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Details released on charges against sheriff

October 18th, 2011 2:10 am by Brad Hicks

A presentment document released Monday gives a little more information on some of the charges now faced by Unicoi County Sheriff Kent Harris following his indictment on 10 felony charges on Friday. The matter will be a topic of discussion for the Unicoi County Commission in the coming days.
On Friday, a Unicoi County grand jury returned 10 true bills charging Harris with 10 felony charges, which included six counts of official misconduct and one count each of tampering with evidence, criminal simulation, theft over $1,000 and attempted aggravated assault.
According to a release issued by the Tennessee Bureau of Investigation on Friday, the six counts of official misconduct are the result of incidences occurring on several dates in June and July of 2010 when Harris allegedly had Unicoi County inmates perform labor on property owned by him.
The presentment document states the address where these incidences allegedly occurred was 604 N. Mohawk Drive in Erwin. According to documents obtained from the Unicoi County Assessor of Property office, the deed to this property was transferred to Harris’ brother, Jason Harris, on June 3 of this year.
The document states that on or about Sept. 6, 2008, Harris committed the offense of tampering with evidence, with the TBI release stating that Harris altered or destroyed evidence that was part of investigation at this time. The presentment said this evidence involved moonshine.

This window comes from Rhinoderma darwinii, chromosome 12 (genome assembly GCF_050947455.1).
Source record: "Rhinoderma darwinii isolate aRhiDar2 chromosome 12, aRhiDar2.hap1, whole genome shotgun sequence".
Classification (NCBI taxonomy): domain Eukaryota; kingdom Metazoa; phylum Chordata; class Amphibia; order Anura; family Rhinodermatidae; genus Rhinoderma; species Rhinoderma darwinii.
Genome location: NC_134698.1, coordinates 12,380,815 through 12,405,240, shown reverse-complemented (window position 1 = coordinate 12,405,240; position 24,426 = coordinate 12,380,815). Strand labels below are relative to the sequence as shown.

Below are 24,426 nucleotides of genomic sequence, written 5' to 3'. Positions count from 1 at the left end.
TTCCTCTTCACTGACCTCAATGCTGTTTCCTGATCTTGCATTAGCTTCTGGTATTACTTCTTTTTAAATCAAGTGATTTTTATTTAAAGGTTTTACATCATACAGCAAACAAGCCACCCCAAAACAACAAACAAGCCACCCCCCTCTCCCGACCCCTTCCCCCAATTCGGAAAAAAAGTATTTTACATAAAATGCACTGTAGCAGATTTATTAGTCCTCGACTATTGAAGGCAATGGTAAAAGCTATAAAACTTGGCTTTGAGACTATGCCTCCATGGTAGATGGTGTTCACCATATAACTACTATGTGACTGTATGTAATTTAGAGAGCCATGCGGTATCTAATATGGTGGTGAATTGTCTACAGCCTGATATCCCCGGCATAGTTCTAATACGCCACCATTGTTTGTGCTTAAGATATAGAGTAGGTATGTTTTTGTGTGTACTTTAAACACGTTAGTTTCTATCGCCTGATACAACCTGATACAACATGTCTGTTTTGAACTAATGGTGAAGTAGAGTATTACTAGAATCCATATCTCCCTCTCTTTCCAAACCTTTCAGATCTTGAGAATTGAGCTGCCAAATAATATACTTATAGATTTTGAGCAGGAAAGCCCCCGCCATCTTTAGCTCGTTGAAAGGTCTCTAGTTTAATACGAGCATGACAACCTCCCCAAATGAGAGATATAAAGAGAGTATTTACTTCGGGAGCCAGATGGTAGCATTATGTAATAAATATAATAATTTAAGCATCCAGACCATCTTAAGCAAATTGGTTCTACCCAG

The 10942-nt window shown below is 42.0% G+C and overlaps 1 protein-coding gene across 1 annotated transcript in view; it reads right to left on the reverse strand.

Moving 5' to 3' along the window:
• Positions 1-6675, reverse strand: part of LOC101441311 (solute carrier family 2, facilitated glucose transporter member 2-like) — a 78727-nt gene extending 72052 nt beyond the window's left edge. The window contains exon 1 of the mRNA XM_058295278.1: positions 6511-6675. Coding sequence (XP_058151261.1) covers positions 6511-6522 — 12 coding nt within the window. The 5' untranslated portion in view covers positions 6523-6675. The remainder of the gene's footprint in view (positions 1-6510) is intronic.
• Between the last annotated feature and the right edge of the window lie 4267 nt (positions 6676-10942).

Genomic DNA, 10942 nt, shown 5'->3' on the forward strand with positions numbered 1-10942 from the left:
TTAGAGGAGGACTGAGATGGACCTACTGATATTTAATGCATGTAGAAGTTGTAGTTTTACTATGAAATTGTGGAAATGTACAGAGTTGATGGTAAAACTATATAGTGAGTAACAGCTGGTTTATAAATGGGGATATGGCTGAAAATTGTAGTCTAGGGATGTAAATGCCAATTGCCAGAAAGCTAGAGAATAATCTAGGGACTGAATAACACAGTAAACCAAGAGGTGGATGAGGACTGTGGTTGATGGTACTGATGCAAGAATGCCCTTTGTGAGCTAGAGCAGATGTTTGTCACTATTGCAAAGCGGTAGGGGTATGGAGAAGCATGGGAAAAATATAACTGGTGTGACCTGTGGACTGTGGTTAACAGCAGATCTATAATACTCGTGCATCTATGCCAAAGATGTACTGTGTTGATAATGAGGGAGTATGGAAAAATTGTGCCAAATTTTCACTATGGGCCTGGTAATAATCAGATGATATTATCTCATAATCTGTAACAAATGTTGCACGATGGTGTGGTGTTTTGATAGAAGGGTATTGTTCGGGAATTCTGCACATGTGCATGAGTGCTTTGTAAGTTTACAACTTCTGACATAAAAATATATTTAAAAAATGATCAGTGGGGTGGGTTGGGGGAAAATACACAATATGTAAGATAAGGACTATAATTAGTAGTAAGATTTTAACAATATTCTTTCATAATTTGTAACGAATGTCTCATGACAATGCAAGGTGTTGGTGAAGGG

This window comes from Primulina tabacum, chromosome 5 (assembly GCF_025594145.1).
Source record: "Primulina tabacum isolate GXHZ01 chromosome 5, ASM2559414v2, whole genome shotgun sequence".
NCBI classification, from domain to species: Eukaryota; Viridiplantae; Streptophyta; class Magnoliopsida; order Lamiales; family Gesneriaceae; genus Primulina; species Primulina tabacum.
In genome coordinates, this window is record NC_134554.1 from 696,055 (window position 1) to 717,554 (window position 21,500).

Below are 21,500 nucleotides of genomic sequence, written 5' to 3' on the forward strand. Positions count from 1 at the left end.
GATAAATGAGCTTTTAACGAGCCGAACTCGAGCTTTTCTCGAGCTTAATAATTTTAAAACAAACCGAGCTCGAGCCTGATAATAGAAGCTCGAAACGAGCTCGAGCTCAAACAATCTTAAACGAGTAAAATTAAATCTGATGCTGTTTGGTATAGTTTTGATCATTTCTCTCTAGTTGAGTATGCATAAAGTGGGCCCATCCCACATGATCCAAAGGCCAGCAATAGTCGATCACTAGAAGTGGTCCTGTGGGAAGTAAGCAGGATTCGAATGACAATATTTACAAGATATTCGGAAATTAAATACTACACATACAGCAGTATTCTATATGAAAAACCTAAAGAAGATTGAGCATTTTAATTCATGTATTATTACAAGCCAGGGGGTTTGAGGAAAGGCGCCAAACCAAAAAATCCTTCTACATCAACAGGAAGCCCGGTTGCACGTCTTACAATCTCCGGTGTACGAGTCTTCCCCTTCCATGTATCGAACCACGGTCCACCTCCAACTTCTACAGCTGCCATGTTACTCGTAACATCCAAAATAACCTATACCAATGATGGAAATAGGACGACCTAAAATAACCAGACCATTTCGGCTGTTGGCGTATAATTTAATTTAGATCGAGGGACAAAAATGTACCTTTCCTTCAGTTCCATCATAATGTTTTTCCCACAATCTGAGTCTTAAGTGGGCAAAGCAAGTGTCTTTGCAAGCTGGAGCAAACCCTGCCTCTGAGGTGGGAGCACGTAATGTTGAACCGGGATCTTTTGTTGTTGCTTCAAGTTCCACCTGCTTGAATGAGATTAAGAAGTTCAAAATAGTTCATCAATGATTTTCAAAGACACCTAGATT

On Sept. 7, 2008, investigators with the Unicoi County Sheriff’s Department stopped a truck driven by a North Carolina man and discovered that he was hauling more than 70 gallons of moonshine that he purchased in a clandestine manner in Unicoi County. The moonshine, along with the truck and cash found inside, was seized by the UCSD. A few days later, officials in Madison County, N.C., discovered a moonshine still after acting on information from Harris following an informant’s tip. It was initially believed that the confiscated moonshine may have come from this still.
According to the presentment, Harris committed the offense of criminal simulation in September 2008 by “making or altering a memorandum requesting payment from the county for vehicles valued at $4,500 that were actually donated.” The theft over $1,000 also occurred in September 2008 when Harris received $4,500 belonging to the county, according to the presentment.
The presentment states that Harris’ charge of attempted aggravated assault was the result of his confrontation with Unicoi County resident J.D. Henley. This followed a July meeting of the county’s finance committee and, according to the TBI release, Harris was charged after attempting to assault Hensley with a deadly weapon. This weapon, according to the presentment, was a cane carried by Harris.
District Attorney General Tony Clark said Friday that Harris’ charges stem from a pair of TBI investigations, one initiated in 2009 and the other in 2010, that overlapped and were eventually combined. According to the TBI, the agency began the investigation into allegations of misconduct against Harris in September 2010 after being requested by Clark’s office.
The TBI presented the case to the grand jury, Clark said Friday.